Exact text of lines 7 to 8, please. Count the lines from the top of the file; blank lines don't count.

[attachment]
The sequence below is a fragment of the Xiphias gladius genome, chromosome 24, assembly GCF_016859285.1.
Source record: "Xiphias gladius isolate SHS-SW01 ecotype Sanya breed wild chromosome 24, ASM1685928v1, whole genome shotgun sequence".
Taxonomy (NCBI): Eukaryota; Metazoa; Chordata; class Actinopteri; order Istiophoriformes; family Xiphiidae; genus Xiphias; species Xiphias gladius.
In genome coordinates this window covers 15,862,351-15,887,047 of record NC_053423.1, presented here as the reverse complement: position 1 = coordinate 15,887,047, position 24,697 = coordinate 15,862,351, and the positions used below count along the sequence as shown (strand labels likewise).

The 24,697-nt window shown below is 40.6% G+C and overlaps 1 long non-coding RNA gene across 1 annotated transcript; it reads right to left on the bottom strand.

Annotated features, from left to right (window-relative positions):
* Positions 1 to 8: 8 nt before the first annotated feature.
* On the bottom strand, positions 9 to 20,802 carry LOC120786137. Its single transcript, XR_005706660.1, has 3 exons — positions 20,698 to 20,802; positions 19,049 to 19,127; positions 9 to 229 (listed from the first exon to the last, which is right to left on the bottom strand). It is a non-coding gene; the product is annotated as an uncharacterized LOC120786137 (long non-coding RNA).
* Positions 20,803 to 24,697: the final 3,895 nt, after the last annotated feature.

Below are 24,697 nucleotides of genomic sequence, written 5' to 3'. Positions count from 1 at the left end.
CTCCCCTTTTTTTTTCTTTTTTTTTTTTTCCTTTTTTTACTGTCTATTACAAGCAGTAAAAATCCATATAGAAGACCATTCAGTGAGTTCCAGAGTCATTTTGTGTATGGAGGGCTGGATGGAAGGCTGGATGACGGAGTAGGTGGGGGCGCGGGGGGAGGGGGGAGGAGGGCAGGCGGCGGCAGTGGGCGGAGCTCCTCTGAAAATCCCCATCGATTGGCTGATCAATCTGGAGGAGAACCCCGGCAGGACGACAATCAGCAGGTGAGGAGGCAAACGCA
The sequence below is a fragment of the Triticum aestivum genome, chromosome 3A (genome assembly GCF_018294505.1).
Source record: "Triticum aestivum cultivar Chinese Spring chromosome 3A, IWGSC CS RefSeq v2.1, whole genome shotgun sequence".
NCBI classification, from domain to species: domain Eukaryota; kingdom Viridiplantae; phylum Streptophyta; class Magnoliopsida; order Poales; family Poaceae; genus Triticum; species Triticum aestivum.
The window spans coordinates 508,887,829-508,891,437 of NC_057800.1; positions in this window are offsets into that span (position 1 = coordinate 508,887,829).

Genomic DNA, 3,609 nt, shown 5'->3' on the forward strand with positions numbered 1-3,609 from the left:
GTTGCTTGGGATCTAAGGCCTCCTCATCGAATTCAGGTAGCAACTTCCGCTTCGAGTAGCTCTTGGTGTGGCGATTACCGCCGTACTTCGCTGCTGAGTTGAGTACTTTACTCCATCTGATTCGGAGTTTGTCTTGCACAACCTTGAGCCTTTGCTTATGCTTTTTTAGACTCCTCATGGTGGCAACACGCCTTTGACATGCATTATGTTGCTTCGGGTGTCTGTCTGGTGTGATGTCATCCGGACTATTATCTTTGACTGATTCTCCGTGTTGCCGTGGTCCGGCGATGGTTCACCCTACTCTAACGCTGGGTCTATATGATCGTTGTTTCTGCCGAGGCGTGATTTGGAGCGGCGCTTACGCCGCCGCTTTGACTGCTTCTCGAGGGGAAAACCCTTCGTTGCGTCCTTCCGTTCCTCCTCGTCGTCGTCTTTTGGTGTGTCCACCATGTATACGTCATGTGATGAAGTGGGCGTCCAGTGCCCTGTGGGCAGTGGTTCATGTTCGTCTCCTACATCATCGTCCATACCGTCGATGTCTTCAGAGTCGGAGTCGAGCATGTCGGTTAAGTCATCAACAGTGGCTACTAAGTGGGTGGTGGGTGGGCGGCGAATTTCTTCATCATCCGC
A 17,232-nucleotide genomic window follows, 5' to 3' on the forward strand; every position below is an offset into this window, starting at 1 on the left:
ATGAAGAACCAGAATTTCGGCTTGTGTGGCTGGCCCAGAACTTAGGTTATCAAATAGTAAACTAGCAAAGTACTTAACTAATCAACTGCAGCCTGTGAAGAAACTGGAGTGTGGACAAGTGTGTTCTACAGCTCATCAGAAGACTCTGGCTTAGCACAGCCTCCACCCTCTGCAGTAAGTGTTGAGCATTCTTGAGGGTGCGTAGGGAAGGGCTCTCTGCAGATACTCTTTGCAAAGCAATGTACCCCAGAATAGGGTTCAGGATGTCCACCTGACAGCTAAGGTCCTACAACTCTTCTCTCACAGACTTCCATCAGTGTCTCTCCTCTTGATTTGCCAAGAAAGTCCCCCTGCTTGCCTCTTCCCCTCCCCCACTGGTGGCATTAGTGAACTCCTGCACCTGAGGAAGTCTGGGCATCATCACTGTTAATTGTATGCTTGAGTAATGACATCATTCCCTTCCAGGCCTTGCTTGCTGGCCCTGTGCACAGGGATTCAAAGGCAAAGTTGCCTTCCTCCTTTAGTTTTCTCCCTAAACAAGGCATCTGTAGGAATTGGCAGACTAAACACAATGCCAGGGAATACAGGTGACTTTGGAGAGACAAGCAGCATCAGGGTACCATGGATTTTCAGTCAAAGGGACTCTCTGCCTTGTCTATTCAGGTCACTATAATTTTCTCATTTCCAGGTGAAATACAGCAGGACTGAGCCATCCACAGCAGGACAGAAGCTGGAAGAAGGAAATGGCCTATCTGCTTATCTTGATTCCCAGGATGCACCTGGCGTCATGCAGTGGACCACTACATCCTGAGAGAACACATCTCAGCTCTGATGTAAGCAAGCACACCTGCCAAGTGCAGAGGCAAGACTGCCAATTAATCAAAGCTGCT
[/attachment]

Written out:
* Positions 1 to 8: 8 nt before the first annotated feature.
* On the bottom strand, positions 9 to 20,802 carry LOC120786137. Its single transcript, XR_005706660.1, has 3 exons — positions 20,698 to 20,802; positions 19,049 to 19,127; positions 9 to 229 (listed from the first exon to the last, which is right to left on the bottom strand). It is a non-coding gene; the product is annotated as an uncharacterized LOC120786137 (long non-coding RNA).